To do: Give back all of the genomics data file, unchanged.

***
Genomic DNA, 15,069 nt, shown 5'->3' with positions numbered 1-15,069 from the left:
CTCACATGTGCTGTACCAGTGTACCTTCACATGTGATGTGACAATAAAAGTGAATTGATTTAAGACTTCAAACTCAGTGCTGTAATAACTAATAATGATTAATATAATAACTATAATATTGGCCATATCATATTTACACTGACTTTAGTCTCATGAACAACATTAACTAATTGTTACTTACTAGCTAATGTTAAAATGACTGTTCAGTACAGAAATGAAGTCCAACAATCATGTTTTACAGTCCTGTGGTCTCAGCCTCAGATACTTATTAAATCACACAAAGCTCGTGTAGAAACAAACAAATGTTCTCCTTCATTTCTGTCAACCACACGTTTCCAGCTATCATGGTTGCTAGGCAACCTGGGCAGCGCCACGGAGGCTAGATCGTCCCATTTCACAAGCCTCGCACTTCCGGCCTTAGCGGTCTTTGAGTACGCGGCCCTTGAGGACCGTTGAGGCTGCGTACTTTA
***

Genomic DNA, 15,069 nt, shown 5'->3' with positions numbered 1-15,069 from the left:
CTCACATGTGCTGTACCAGTGTACCTTCACATGTGATGTGACAATAAAAGTGAATTGATTTAAGACTTCAAACTCAGTGCTGTAATAACTAATAATGATTAATATAATAACTATAATATTGGCCATATCATATTTACACTGACTTTAGTCTCATGAACAACATTAACTAATTGTTACTTACTAGCTAATGTTAAAATGACTGTTCAGTACAGAAATGAAGTCCAACAATCATGTTTTACAGTCCTGTGGTCTCAGCCTCAGATACTTATTAAATCACACAAAGCTCGTGTAGAAACAAACAAATGTTCTCCTTCATTTCTGTCAACCACACGTTTCCAGCTATCATGGTTGCTAGGCAACCTGGGCAGCGCCACGGAGGCTAGATCGTCCCATTTCACAAGCCTCGCACTTCCGGCCTTAGCGGTCTTTGAGTACGCGGCCCTTGAGGACCGTTGAGGCTGCGTACTTTA